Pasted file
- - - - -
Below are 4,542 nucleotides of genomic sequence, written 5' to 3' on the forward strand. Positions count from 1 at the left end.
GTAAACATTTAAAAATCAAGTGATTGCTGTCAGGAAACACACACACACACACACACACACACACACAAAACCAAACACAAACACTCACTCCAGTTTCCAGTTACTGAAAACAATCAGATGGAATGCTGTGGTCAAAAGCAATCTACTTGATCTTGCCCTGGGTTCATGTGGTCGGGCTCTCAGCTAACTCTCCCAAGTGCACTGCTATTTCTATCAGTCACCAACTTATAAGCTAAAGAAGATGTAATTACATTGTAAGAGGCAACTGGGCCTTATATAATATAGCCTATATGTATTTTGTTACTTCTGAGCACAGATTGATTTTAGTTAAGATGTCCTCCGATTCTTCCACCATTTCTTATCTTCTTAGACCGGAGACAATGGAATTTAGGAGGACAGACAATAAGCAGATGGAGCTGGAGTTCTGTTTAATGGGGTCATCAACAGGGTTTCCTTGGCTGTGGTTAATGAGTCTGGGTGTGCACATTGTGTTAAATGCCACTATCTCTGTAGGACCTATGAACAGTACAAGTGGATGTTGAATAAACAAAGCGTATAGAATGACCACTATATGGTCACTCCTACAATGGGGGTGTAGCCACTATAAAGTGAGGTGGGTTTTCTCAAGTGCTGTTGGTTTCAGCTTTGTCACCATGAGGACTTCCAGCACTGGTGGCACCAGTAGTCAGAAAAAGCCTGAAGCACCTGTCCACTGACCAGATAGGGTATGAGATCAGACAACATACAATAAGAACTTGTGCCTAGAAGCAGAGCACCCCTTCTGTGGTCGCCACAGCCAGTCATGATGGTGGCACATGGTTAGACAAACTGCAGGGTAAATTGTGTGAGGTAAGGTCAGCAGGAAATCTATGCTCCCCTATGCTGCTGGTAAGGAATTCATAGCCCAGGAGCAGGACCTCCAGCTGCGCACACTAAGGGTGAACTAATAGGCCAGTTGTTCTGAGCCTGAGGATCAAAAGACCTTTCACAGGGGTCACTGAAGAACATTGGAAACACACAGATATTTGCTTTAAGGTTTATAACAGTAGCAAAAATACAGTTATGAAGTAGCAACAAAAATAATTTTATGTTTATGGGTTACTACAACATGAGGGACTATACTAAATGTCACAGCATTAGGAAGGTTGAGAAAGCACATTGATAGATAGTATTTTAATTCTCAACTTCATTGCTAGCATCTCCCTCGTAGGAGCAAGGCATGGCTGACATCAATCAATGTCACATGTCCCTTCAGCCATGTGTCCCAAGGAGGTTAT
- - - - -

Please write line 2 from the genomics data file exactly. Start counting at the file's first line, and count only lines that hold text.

GTAAACATTTAAAAATCAAGTGATTGCTGTCAGGAAACACACACACACACACACACACACACACACAAAACCAAACACAAACACTCACTCCAGTTTCCAGTTACTGAAAACAATCAGATGGAATGCTGTGGTCAAAAGCAATCTACTTGATCTTGCCCTGGGTTCATGTGGTCGGGCTCTCAGCTAACTCTCCCAAGTGCACTGCTATTTCTATCAGTCACCAACTTATAAGCTAAAGAAGATGTAATTACATTGTAAGAGGCAACTGGGCCTTATATAATATAGCCTATATGTATTTTGTTACTTCTGAGCACAGATTGATTTTAGTTAAGATGTCCTCCGATTCTTCCACCATTTCTTATCTTCTTAGACCGGAGACAATGGAATTTAGGAGGACAGACAATAAGCAGATGGAGCTGGAGTTCTGTTTAATGGGGTCATCAACAGGGTTTCCTTGGCTGTGGTTAATGAGTCTGGGTGTGCACATTGTGTTAAATGCCACTATCTCTGTAGGACCTATGAACAGTACAAGTGGATGTTGAATAAACAAAGCGTATAGAATGACCACTATATGGTCACTCCTACAATGGGGGTGTAGCCACTATAAAGTGAGGTGGGTTTTCTCAAGTGCTGTTGGTTTCAGCTTTGTCACCATGAGGACTTCCAGCACTGGTGGCACCAGTAGTCAGAAAAAGCCTGAAGCACCTGTCCACTGACCAGATAGGGTATGAGATCAGACAACATACAATAAGAACTTGTGCCTAGAAGCAGAGCACCCCTTCTGTGGTCGCCACAGCCAGTCATGATGGTGGCACATGGTTAGACAAACTGCAGGGTAAATTGTGTGAGGTAAGGTCAGCAGGAAATCTATGCTCCCCTATGCTGCTGGTAAGGAATTCATAGCCCAGGAGCAGGACCTCCAGCTGCGCACACTAAGGGTGAACTAATAGGCCAGTTGTTCTGAGCCTGAGGATCAAAAGACCTTTCACAGGGGTCACTGAAGAACATTGGAAACACACAGATATTTGCTTTAAGGTTTATAACAGTAGCAAAAATACAGTTATGAAGTAGCAACAAAAATAATTTTATGTTTATGGGTTACTACAACATGAGGGACTATACTAAATGTCACAGCATTAGGAAGGTTGAGAAAGCACATTGATAGATAGTATTTTAATTCTCAACTTCATTGCTAGCATCTCCCTCGTAGGAGCAAGGCATGGCTGACATCAATCAATGTCACATGTCCCTTCAGCCATGTGTCCCAAGGAGGTTAT